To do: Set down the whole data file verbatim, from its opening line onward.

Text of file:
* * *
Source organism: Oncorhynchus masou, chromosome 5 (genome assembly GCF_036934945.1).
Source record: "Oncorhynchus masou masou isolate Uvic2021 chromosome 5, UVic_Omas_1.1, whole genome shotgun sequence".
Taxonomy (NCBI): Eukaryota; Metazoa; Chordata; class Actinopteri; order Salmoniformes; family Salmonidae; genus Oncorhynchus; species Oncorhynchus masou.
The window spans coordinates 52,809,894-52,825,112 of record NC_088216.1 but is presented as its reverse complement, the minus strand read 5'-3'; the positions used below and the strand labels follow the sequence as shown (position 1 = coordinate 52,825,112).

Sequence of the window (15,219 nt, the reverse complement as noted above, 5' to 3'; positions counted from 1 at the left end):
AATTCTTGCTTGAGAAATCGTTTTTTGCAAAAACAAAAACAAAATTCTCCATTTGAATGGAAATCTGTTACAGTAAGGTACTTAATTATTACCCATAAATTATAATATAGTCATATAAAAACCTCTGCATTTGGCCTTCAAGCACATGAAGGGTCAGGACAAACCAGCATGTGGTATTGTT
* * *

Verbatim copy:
Source organism: Oncorhynchus masou, chromosome 5 (genome assembly GCF_036934945.1).
Source record: "Oncorhynchus masou masou isolate Uvic2021 chromosome 5, UVic_Omas_1.1, whole genome shotgun sequence".
Taxonomy (NCBI): Eukaryota; Metazoa; Chordata; class Actinopteri; order Salmoniformes; family Salmonidae; genus Oncorhynchus; species Oncorhynchus masou.
The window spans coordinates 52,809,894-52,825,112 of record NC_088216.1 but is presented as its reverse complement, the minus strand read 5'-3'; the positions used below and the strand labels follow the sequence as shown (position 1 = coordinate 52,825,112).

Sequence of the window (15,219 nt, the reverse complement as noted above, 5' to 3'; positions counted from 1 at the left end):
AATTCTTGCTTGAGAAATCGTTTTTTGCAAAAACAAAAACAAAATTCTCCATTTGAATGGAAATCTGTTACAGTAAGGTACTTAATTATTACCCATAAATTATAATATAGTCATATAAAAACCTCTGCATTTGGCCTTCAAGCACATGAAGGGTCAGGACAAACCAGCATGTGGTATTGTT